The trial of the seven bishops is a memorable instance of the bigotry, injustice, and cruelty of James, and of the corrupt subser. vience of his judges. But this wicked scheme failed of success. The bishops were triumphiantly acquitted. Universal joy spread throughout the nation. James was informed of the acquittal when he was reviewing at Hounslow the standing army that he unconstitutionally maintained. Whilst partaking of refreshments in the commander's tent, he heard the shouts of the soldiers, and he inquired the cause. “Nothing," was the reply,“ but the joy of the soldiers that the bishops are acquitted.” “Do you call that nothing ? " said the king; so much the worse for them."

Time was not allowed to James for the fulfilment of the vengeance these words implied. The nation's

of endurance was at an end; the most conscientious believers in the doctrine of the indefeasible right of kings, felt unable to justify the king's conduct, and many of the Tory aristocracy joined the Whigs to remove James from the throne, and to place there, in his room, William, Prince of Orange, and his consort the Lady Mary, daughter of James—both Protestants, and the prince the head of the Protestant interest in

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Christendom. An invitation was sent to them by a large number of the peers, both spiritual and temporal, and of the leading men amongst the commons; and William published a declaration, accepting the invitation, with the view, as he stated, " to get a free Parliament assembled, which might secure the national religion and liberty under a just and legal government for the future.” James prepared to defend his throne, but when William arrived, supported by an army, James, with his queen and infant son (born at this important juncture), fled to France.

The throne being vacant by the flight of James, the lords spiritual and temporal assembled in their house, to about the number of ninety, and William desired that all persons who had been members of the House of Commons in the reign of Charles II. (for the assembling of James's Parliament might be considered as a recognition of his continued authority), with the lord mayor and aldermen of London, and fifty of the common councilmen, would meet at St. James's, on the 26th of September, 1687.

One hundred and sixty members, with the mayor and corporation, met accordingly, and they adopted an address to the prince, which the Lords had previously voted (and which was subscribed by about ninety peers), humbly desiring him to take upon him the administration of public affairs, and the disposal of the revenue, until the meeting of a convention to be called. They further humbly desired him to cause letters to be written, subscribed by himself, to the lords spiritual and temporal, being Protestants, and to the several counties, universities, cities, boroughs, and Cinque Ports—the letters to the counties to be directed to the coroners or clerks of the peace; of the universities, to the chancellors; and of the cities and boroughs, to the chief magistrates—directing them to choose, within ten days, such a number of persons to represent them, as were of right to be sent to Parliament. They were required to meet at Westminster, on the 22d of January, 1688. The convention met accordingly, and both houses agreed to an address, that the prince should take upon himself the government, which by a message he consented to do. The Commons next proceeded to settle the basis of the future monarchy.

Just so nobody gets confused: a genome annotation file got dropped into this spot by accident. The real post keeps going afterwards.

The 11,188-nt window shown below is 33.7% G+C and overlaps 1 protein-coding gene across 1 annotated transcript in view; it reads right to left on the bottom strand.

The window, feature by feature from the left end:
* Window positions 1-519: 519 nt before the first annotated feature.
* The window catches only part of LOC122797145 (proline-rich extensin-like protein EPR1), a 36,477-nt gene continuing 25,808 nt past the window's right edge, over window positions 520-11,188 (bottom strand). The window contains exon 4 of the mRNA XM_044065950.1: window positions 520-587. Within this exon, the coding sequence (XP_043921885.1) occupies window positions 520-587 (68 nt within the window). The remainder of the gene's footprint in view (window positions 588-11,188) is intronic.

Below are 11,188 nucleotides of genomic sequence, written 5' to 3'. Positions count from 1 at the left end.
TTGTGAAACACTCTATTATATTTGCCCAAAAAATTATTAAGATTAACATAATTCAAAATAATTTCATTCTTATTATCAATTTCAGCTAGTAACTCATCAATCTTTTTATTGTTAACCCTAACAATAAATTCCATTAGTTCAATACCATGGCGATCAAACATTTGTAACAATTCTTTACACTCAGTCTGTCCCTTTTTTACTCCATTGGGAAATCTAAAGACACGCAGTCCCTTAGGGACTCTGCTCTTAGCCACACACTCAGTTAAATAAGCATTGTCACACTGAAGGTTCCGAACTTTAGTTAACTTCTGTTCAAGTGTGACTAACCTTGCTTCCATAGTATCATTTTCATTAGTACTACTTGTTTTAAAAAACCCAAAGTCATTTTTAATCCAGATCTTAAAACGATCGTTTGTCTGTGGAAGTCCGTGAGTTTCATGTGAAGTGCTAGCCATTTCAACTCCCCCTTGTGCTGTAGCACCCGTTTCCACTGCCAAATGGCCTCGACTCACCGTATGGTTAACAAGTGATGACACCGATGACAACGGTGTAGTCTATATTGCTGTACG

The converse theory to that of the divine right of kings is, that kings reign by virtue of a contract, theoretically assumed to have been made between them and the people at the origin of the government-a theory which implies responsibility on the part of the king, and a remedy in the people if the king violate the assumed contract. The first step of the House of Commons, in which the Whig party was predominant, was to assert that principle in the following resolution :

“ That King James II., having endeavored to subvert the constitution of the kingdom, by breaking the original contract between king and people, and having, by the advice of Jesuits and other wicked

persons, violated the fundamental laws, and withdrawn himself out of the kingdom, has abdicated the government, and that the throne is thereby vacant.”

The resolution was the work of only one day, and it passed without a division of the house. It was carried to the Lords, for their concurrence, on the 28th of January, by Mr. Hampden, the grandson of him of the same name who first shook the prerogative of the Stuart kings.

The Lords took the resolution into consideration in a committee of the whole house, and afterwards communicated to the Commons that they concurred in it, with two amendments. Instead of “abdicated ” they would have a deserted "put in, and they would have the words " and that the throne is thereby vacant," left out. Conferences followed, the second being a free conference, in which the resolution was debated, orally, by the managers of the respective houses. The Lords, on the 7th of February, signified to the Commons that they had agreed to the vote without any alterations.

The crown was settled, by both houses, on William and Mary, jointly during their lives, and on the survivor; the administration of the government being committed to William alone during his life. The principles of the futnre government were embodied in the celebrated DECLARATION OF Riguts, which was presented to William and Mary, seated on the throne, at Whitehall, in the presence of both houses of Parliament, by the speaker of the House of Lords, on the 13th of February, 1688. On that day they became, and were proclaimed, king and queen of England, deriving their authority from the joint declaration of the lords and commons, and holding the